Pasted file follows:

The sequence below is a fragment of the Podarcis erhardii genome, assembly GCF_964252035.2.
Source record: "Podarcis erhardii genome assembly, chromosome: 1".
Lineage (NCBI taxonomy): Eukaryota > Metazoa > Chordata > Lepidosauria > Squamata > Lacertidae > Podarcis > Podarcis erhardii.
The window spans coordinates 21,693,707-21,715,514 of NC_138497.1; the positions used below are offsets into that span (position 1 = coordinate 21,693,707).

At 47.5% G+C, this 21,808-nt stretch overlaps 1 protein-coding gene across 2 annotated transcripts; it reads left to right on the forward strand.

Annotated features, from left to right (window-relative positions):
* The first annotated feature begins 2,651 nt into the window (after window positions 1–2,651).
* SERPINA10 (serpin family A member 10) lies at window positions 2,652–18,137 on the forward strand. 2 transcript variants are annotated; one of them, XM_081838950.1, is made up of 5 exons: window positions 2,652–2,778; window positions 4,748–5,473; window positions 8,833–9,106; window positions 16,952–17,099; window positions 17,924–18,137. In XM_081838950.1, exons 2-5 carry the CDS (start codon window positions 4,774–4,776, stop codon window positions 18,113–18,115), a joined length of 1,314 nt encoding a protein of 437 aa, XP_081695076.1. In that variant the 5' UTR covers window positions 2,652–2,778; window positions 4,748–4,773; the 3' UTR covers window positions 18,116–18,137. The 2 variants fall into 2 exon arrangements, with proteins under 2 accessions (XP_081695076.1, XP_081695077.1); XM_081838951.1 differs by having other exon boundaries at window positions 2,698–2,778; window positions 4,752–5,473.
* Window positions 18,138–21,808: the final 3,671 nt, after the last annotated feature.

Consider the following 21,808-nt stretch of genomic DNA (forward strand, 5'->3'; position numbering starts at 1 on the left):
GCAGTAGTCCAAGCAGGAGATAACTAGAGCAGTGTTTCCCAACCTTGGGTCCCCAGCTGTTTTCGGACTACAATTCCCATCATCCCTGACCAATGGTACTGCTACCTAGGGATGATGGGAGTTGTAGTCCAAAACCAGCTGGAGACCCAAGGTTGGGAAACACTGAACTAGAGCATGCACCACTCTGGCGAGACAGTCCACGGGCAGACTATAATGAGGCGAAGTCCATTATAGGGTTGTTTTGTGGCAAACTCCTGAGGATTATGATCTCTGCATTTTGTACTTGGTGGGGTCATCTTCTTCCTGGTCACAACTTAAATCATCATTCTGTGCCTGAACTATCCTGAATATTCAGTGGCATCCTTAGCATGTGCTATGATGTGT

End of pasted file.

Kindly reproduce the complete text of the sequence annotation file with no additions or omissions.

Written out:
The sequence below is a fragment of the Podarcis erhardii genome, assembly GCF_964252035.2.
Source record: "Podarcis erhardii genome assembly, chromosome: 1".
Lineage (NCBI taxonomy): Eukaryota > Metazoa > Chordata > Lepidosauria > Squamata > Lacertidae > Podarcis > Podarcis erhardii.
The window spans coordinates 21,693,707-21,715,514 of NC_138497.1; the positions used below are offsets into that span (position 1 = coordinate 21,693,707).

At 47.5% G+C, this 21,808-nt stretch overlaps 1 protein-coding gene across 2 annotated transcripts; it reads left to right on the forward strand.

Annotated features, from left to right (window-relative positions):
* The first annotated feature begins 2,651 nt into the window (after window positions 1–2,651).
* SERPINA10 (serpin family A member 10) lies at window positions 2,652–18,137 on the forward strand. 2 transcript variants are annotated; one of them, XM_081838950.1, is made up of 5 exons: window positions 2,652–2,778; window positions 4,748–5,473; window positions 8,833–9,106; window positions 16,952–17,099; window positions 17,924–18,137. In XM_081838950.1, exons 2-5 carry the CDS (start codon window positions 4,774–4,776, stop codon window positions 18,113–18,115), a joined length of 1,314 nt encoding a protein of 437 aa, XP_081695076.1. In that variant the 5' UTR covers window positions 2,652–2,778; window positions 4,748–4,773; the 3' UTR covers window positions 18,116–18,137. The 2 variants fall into 2 exon arrangements, with proteins under 2 accessions (XP_081695076.1, XP_081695077.1); XM_081838951.1 differs by having other exon boundaries at window positions 2,698–2,778; window positions 4,752–5,473.
* Window positions 18,138–21,808: the final 3,671 nt, after the last annotated feature.

Consider the following 21,808-nt stretch of genomic DNA (forward strand, 5'->3'; position numbering starts at 1 on the left):
GCAGTAGTCCAAGCAGGAGATAACTAGAGCAGTGTTTCCCAACCTTGGGTCCCCAGCTGTTTTCGGACTACAATTCCCATCATCCCTGACCAATGGTACTGCTACCTAGGGATGATGGGAGTTGTAGTCCAAAACCAGCTGGAGACCCAAGGTTGGGAAACACTGAACTAGAGCATGCACCACTCTGGCGAGACAGTCCACGGGCAGACTATAATGAGGCGAAGTCCATTATAGGGTTGTTTTGTGGCAAACTCCTGAGGATTATGATCTCTGCATTTTGTACTTGGTGGGGTCATCTTCTTCCTGGTCACAACTTAAATCATCATTCTGTGCCTGAACTATCCTGAATATTCAGTGGCATCCTTAGCATGTGCTATGATGTGT